Pension Schemes Bill receives Royal Assent.
Bosses who run pension schemes into the ground, or plunder pots to line their own pockets, now face up to seven years in prison.
This will hopefully deter employers from making reckless decisions with their defined benefit schemes and strengthen the regulators’ powers to take actions to protect members’ savings.
Tom Selby, senior analyst at AJ Bell, said: “The government has responded to the high profile failure of a number of DB pension schemes – and particularly the case involving former BHS boss Sir Phillip Green – by handing The Pensions Regulator (TPR) tough new enforcement powers, including fines of up to £1m for individuals who knowingly neglect their responsibilities to members.
“It is not clear exactly how this might play out in practice, and in particular whether it will be possible to prove an employer has knowingly neglected its DB scheme. Many will therefore argue this is an example of the government bolting the stable door long after the horse has bolted.”
The act also paves the way for the introduction of pensions dashboards which will hail a digital revolution for savers, creating one single platform to more easily access and review pension pots. Savers will be able to see how much they can expect each month in retirement, and find out how they can improve their retirement prospects.
“Getting dashboards off the ground is a monumental undertaking involving industry, government and regulators. Ensuring people can trust the information they see is accurate and complete is absolutely vital, as is protecting the system from the claws of fraudsters,” said Selby, “The decision to push back the launch of dashboards until 2023 felt sensible given the complexities involved, particularly in relation to including DB schemes and older-style pensions.”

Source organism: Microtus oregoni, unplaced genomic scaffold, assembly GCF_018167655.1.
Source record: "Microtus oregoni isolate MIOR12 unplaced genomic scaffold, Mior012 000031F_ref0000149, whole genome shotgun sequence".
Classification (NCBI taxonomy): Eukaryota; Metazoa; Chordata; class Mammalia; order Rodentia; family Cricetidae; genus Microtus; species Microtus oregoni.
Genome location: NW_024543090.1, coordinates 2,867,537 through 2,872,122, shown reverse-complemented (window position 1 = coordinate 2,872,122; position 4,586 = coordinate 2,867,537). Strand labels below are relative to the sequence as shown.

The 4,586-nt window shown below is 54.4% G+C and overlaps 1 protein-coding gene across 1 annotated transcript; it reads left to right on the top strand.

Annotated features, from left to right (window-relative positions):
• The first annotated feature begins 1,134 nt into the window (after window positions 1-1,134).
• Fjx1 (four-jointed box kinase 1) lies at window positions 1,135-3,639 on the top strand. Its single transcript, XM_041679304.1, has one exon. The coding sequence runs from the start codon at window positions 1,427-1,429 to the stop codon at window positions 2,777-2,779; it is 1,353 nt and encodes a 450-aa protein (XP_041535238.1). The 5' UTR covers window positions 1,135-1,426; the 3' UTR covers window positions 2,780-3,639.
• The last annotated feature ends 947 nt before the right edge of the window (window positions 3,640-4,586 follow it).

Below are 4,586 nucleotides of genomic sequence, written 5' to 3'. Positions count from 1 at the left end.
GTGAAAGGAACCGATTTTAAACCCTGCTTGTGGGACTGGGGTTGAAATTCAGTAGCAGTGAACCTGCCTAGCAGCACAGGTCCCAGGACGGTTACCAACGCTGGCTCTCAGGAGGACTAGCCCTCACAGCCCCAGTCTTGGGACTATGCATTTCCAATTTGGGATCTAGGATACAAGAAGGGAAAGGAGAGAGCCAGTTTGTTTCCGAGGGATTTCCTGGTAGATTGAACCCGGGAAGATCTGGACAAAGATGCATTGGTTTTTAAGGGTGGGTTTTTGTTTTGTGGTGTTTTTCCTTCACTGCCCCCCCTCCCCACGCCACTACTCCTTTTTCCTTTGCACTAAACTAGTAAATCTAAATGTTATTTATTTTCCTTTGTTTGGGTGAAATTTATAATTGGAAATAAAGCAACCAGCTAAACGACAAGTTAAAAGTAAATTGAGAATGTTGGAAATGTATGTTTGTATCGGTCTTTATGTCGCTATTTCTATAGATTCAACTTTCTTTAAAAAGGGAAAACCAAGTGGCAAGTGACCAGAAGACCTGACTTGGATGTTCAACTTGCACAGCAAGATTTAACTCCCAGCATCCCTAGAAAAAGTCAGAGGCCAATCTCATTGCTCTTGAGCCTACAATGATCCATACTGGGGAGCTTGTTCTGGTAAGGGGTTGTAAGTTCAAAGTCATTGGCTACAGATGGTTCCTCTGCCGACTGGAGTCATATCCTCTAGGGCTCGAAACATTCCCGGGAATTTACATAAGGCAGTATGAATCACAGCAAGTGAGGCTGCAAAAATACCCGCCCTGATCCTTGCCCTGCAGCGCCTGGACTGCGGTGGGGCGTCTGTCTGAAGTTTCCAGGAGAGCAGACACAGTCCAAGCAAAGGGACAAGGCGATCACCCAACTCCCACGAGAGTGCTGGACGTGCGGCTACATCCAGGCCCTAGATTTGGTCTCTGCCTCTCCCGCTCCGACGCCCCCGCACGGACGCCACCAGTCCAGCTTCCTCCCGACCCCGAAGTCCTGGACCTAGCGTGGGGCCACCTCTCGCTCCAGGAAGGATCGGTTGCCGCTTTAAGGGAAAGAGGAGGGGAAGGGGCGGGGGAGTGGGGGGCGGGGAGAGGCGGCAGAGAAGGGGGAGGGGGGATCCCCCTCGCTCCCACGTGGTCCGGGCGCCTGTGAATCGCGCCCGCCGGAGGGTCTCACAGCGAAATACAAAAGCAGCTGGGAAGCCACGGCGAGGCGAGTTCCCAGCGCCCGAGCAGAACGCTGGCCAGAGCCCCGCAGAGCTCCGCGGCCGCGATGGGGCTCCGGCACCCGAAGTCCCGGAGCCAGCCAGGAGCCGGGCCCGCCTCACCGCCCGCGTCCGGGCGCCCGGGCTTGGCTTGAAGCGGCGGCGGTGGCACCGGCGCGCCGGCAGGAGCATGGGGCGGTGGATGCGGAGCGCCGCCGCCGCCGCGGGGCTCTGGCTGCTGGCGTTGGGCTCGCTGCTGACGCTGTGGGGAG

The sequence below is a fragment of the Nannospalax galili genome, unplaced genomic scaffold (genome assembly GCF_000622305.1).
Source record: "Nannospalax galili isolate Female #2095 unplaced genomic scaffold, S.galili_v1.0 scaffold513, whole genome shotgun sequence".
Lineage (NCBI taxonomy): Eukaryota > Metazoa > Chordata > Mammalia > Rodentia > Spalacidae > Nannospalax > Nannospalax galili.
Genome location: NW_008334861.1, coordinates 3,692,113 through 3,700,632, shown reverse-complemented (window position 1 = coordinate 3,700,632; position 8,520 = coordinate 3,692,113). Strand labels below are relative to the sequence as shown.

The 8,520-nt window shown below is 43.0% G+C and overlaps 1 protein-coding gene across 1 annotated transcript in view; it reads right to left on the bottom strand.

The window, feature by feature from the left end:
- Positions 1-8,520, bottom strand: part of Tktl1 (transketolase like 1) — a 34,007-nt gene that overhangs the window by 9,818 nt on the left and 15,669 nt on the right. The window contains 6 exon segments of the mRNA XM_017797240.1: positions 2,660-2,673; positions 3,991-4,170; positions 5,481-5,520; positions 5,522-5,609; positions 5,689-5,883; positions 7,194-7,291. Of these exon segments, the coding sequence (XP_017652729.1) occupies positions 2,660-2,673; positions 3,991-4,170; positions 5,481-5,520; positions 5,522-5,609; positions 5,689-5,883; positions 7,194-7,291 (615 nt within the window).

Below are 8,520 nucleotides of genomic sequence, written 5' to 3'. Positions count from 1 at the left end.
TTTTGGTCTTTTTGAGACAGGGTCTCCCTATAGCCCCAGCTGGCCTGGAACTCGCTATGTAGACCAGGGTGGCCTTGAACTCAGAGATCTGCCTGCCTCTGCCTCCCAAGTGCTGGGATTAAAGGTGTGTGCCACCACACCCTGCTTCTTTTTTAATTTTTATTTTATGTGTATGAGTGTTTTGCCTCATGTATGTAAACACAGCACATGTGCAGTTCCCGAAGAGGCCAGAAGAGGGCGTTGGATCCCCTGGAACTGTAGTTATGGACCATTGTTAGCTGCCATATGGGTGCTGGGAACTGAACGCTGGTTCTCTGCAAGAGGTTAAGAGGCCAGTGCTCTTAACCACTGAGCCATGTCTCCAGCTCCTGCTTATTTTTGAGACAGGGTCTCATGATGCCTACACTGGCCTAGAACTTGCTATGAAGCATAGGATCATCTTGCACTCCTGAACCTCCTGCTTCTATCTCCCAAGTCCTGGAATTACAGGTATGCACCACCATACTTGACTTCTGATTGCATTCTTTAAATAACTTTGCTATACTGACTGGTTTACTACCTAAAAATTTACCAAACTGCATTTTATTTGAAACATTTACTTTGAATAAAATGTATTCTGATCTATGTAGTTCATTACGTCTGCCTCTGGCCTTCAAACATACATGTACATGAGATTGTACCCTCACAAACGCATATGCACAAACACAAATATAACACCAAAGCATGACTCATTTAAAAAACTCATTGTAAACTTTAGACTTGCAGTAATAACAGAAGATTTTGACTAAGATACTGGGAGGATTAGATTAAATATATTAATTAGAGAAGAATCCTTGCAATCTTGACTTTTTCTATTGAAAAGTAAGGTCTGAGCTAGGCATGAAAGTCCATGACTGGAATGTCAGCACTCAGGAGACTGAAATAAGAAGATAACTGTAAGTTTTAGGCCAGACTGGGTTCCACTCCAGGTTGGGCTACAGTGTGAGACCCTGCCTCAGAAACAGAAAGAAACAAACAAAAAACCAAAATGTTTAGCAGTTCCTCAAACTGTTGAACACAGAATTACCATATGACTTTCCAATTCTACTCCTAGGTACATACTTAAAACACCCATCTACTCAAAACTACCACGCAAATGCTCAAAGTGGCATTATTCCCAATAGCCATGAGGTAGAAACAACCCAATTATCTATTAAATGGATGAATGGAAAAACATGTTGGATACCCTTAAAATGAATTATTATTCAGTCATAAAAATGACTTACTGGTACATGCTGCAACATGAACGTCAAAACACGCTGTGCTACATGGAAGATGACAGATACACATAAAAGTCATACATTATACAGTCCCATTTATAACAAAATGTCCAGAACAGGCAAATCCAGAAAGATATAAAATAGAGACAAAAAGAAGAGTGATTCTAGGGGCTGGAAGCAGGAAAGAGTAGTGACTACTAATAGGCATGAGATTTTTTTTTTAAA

The act will also place a new emphasis on schemes to consider the climate change impact of the investments they make on behalf of members and publish information for members on how this has been achieved.
Another clause legislates for the creation of a new style of pension scheme – Collective Defined Contributions (CDCs). Developed in cooperation with trade unions, CDCs have the potential to increase returns for millions, whilst being more sustainable for both workers and employers.
However, some industry experts argue that the schemes risk becoming an albatross around the necks of the next generation, with sons and daughters asked to make bigger contributions to pay for their parents’ pensions.
Guy Opperman, minister for pensions, said: “This act makes our pensions safer, better and greener, as we look to build back better from the pandemic. Its passage will reassure savers that they can, and will, have a retirement they deserve.”